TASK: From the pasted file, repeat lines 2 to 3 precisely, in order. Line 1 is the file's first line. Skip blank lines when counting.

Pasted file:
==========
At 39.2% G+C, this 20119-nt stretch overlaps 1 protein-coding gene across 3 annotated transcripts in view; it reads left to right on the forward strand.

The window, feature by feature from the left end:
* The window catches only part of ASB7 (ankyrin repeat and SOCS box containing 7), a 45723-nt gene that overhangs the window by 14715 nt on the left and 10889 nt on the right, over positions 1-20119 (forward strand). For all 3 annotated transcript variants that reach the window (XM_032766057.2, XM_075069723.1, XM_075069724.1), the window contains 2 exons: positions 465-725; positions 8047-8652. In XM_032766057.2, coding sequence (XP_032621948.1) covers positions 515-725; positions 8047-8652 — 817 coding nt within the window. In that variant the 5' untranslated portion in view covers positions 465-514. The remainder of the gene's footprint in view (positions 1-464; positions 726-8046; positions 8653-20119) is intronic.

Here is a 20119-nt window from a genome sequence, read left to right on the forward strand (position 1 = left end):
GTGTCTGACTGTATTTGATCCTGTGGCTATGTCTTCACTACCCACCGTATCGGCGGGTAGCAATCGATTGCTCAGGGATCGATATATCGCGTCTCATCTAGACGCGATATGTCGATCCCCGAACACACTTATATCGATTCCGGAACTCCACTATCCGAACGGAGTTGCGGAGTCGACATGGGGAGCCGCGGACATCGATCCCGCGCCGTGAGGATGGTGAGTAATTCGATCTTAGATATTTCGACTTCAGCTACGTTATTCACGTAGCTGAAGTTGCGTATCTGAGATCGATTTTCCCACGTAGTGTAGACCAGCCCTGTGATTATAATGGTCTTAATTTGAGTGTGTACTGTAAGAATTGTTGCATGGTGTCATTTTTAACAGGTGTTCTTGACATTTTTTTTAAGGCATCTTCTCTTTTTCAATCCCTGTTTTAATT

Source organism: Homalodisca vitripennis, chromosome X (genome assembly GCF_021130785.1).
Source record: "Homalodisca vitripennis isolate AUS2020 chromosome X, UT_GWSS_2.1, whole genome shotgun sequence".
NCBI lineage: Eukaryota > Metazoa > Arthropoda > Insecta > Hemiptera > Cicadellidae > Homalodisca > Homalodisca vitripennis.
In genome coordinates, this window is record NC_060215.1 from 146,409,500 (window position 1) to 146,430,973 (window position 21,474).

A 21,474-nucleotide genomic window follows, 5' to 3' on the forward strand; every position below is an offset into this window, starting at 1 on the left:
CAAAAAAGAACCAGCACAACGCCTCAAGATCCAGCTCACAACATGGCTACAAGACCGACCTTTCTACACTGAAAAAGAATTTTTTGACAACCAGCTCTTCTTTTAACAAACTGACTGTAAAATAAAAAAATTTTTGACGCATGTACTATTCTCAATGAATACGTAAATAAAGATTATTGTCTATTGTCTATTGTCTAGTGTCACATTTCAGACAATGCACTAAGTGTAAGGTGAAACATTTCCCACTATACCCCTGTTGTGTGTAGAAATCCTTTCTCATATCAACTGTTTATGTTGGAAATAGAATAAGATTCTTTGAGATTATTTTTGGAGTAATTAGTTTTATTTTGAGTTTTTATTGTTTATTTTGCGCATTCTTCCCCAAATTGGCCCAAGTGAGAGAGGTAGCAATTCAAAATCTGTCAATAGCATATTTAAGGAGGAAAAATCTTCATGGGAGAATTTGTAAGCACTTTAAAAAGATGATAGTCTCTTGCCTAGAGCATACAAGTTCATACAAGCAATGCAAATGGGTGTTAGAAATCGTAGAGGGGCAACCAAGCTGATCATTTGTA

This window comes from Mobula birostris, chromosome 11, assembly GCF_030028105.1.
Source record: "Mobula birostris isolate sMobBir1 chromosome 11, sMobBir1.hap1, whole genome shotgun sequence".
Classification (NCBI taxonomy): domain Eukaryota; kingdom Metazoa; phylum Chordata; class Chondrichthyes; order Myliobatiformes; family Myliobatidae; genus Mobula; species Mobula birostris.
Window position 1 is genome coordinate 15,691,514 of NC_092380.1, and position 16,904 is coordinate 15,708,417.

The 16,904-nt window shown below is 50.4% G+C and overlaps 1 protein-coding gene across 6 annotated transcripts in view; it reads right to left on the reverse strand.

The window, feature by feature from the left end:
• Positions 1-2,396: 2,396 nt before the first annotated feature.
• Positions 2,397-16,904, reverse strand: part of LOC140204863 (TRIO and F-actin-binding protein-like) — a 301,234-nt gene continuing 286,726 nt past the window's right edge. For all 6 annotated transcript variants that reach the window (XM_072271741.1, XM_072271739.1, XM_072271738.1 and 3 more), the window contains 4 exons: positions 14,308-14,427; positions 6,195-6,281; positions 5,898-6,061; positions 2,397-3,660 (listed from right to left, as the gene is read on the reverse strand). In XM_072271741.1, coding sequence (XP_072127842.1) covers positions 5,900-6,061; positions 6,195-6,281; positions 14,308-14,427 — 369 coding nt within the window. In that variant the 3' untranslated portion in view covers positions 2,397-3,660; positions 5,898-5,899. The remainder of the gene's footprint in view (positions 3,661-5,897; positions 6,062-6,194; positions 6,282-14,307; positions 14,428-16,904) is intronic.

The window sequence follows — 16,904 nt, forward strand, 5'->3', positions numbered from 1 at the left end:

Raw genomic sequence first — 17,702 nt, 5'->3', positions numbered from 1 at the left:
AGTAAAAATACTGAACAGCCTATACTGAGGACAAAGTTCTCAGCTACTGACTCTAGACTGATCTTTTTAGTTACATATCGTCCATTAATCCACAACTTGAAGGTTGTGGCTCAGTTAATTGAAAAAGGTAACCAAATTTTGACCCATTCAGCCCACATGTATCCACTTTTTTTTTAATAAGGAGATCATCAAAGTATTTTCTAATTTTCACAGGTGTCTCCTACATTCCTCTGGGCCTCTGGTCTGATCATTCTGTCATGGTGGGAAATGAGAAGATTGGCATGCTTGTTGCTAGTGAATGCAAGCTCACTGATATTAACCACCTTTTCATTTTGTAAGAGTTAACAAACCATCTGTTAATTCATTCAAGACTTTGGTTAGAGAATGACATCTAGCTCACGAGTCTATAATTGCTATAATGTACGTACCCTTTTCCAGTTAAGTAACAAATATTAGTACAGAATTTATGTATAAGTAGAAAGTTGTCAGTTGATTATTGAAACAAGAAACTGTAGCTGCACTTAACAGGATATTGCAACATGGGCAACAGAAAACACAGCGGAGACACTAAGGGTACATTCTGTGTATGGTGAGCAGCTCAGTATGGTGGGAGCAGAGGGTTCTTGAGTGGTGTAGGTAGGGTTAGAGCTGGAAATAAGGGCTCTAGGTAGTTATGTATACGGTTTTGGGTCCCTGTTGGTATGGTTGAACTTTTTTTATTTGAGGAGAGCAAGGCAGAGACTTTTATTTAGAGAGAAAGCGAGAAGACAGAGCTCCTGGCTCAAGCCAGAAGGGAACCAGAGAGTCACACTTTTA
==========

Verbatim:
The window, feature by feature from the left end:
* The window catches only part of ASB7 (ankyrin repeat and SOCS box containing 7), a 45723-nt gene that overhangs the window by 14715 nt on the left and 10889 nt on the right, over positions 1-20119 (forward strand). For all 3 annotated transcript variants that reach the window (XM_032766057.2, XM_075069723.1, XM_075069724.1), the window contains 2 exons: positions 465-725; positions 8047-8652. In XM_032766057.2, coding sequence (XP_032621948.1) covers positions 515-725; positions 8047-8652 — 817 coding nt within the window. In that variant the 5' untranslated portion in view covers positions 465-514. The remainder of the gene's footprint in view (positions 1-464; positions 726-8046; positions 8653-20119) is intronic.